Hartford Financial Services Group Inc is trying to sell its property and casualty business, sources familiar with the matter said on Thursday, as the U.S. insurer reels from massive losses.

Hartford has retained Goldman Sachs, which has been calling potential bidders for the property and casualty business, the sources said.

Possible contenders for the business could include German insurer Allianz , which is already an investor; MetLife Inc , Munich Re and Travelers Companies Inc , one of the sources said. It was not clear whether any of these companies had been approached, however.

Hartford's property-casualty business is worth about $8 billion on paper, based on the company's financial statements filed with regulators, according to a February note issued by Citigroup analyst Joshua Shanker.

But getting that price could be difficult, because capital and loan markets have been difficult to tap, reducing the capacity of bidders to pay. An insurer such as Travelers, with a market capitalization of about $23 billion, could have trouble raising enough debt and equity to pay for a deal, a source said.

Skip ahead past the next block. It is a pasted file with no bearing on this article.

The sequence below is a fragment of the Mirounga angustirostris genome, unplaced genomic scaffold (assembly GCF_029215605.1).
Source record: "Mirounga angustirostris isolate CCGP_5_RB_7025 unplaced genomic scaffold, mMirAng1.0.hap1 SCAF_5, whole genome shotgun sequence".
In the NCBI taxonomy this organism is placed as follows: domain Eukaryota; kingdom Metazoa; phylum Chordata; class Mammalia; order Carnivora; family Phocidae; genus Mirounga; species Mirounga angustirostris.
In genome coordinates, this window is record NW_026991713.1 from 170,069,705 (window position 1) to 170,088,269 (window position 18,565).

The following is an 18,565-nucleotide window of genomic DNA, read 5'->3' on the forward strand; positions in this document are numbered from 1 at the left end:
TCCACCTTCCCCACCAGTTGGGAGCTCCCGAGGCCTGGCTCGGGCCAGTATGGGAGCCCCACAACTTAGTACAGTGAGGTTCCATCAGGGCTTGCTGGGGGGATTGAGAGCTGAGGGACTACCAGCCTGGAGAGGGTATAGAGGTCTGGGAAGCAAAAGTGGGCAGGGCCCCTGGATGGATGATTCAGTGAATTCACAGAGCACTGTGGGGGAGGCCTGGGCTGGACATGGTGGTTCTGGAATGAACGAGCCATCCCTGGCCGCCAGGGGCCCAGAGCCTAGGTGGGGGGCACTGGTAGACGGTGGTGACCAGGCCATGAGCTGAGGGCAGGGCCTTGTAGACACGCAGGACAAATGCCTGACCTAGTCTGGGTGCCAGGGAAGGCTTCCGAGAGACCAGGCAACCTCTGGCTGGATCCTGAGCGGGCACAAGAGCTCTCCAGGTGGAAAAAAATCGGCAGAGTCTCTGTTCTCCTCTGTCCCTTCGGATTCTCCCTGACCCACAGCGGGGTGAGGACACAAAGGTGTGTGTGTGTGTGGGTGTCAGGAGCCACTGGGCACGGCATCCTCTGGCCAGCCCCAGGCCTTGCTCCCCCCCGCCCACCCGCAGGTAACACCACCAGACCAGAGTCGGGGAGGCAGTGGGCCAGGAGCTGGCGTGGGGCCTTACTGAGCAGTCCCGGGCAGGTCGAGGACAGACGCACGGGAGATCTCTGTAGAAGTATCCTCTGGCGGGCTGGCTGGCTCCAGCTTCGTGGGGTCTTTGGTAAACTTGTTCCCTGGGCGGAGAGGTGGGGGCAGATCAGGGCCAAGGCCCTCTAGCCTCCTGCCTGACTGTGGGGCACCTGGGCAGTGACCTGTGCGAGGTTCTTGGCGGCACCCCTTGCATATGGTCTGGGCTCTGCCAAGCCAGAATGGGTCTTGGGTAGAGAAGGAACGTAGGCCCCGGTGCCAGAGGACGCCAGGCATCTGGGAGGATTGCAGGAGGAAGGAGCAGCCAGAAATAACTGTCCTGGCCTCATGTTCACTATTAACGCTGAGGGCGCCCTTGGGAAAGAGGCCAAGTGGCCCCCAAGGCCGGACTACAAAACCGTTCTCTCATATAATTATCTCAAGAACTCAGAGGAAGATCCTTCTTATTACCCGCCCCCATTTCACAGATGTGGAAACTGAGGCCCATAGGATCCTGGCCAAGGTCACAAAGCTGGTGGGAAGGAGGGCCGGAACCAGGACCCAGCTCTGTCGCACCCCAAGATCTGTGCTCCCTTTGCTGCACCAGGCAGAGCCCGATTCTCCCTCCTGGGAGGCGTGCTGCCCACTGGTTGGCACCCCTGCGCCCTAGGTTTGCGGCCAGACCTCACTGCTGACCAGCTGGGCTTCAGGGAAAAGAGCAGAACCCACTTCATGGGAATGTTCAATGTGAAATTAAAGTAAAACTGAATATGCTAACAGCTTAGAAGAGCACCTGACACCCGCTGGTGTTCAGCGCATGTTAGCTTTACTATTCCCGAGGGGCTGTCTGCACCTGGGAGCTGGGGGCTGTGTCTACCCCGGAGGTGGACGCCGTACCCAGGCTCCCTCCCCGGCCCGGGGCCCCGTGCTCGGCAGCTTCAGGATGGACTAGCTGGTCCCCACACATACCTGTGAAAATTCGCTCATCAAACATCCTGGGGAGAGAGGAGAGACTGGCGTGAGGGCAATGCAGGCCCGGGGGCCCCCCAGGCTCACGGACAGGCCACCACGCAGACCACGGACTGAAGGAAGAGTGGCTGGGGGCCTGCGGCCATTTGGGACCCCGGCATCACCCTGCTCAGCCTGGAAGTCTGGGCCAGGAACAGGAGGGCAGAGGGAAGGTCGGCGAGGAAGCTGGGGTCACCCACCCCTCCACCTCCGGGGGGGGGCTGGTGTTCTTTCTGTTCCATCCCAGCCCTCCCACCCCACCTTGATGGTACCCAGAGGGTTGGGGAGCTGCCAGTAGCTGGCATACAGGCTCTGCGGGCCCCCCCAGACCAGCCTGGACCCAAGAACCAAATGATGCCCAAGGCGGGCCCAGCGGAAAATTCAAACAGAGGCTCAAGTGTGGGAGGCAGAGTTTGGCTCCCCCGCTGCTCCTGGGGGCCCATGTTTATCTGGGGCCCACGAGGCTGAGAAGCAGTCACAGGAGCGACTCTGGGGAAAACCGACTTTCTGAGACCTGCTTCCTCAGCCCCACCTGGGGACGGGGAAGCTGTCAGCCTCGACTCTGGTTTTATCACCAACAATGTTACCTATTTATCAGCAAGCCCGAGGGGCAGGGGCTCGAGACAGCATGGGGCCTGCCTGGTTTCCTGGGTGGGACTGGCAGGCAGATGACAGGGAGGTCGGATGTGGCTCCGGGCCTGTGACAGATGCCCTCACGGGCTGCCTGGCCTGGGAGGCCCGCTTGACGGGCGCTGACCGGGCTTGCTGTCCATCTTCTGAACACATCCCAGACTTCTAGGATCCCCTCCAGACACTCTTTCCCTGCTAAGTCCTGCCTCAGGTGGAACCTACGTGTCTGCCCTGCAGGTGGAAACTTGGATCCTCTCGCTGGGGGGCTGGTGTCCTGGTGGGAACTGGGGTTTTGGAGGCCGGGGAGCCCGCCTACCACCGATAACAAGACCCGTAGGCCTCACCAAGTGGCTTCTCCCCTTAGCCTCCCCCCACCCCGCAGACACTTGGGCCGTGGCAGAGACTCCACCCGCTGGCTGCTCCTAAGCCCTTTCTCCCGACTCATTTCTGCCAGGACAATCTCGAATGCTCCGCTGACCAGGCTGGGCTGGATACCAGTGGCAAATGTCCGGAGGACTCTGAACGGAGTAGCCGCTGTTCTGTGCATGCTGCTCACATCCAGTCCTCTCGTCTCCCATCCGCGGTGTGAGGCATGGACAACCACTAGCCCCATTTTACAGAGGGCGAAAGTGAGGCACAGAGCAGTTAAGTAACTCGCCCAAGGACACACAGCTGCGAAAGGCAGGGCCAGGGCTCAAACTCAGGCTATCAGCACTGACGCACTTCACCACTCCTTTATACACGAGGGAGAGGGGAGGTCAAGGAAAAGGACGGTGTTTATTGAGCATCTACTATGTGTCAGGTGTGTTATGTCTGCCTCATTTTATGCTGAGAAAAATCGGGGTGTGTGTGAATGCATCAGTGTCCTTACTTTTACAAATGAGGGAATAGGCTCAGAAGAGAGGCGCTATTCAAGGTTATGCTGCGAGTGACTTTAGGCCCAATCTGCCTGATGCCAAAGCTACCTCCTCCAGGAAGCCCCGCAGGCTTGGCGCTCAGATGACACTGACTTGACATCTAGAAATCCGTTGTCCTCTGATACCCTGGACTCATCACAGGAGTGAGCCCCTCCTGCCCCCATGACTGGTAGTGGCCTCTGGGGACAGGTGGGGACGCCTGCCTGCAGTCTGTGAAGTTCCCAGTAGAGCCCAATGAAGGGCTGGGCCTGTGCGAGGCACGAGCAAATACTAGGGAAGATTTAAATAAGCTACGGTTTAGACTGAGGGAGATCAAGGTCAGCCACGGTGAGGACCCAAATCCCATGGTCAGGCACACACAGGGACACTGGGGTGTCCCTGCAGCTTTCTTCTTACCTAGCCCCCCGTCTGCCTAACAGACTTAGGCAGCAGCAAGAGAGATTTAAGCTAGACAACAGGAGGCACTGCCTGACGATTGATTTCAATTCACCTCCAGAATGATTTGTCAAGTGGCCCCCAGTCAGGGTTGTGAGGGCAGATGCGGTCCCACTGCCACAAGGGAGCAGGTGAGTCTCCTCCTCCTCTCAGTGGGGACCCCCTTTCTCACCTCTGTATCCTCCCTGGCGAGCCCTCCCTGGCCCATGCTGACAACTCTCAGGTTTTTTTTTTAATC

Allianz made a $2.5 billion investment in Hartford last October, giving it a stake, and the ability to raise its ownership in future. And Allianz could also be better situated to pay for the business, a source said.

The investment in the Hartford is purely financial, not strategic, Sabia Schwarzer, a spokeswoman for Allianz of America, said on Thursday.

She declined to comment further.

Goldman spokeswoman Andrea Rachman declined to comment, as did Travelers and MetLife. Hartford could not immediately be reached and Munich Re spokeswoman Johanna Weber also declined to comment.

The development comes amid large losses for the 199-year-old company. Hartford, a large writer of a popular retirement product called variable annuities, has been badly battered by investment losses and higher costs from guarantees on these annuities, which are linked to stock market performance.

It had a net loss of $2.75 billion in 2008, reversing a net profit of $2.95 billion the previous year.

Earlier this month, media reports said Hartford was trying to sell parts of its life insurance unit to Canada's Sun Life Financial Inc , but Bloomberg reported those talks ended without a deal.

Hartford's shares are down some 40 percent so far this year. On Thursday, Hartford shares rose in early trading, but were down 1 cent at $9.67 by early afternoon. The stock traded as high as $76.39 last May, according to Reuters data.

(Additional reporting by Lilla Zuill and Paritosh Bansal in New York; Editing by Andre Grenon)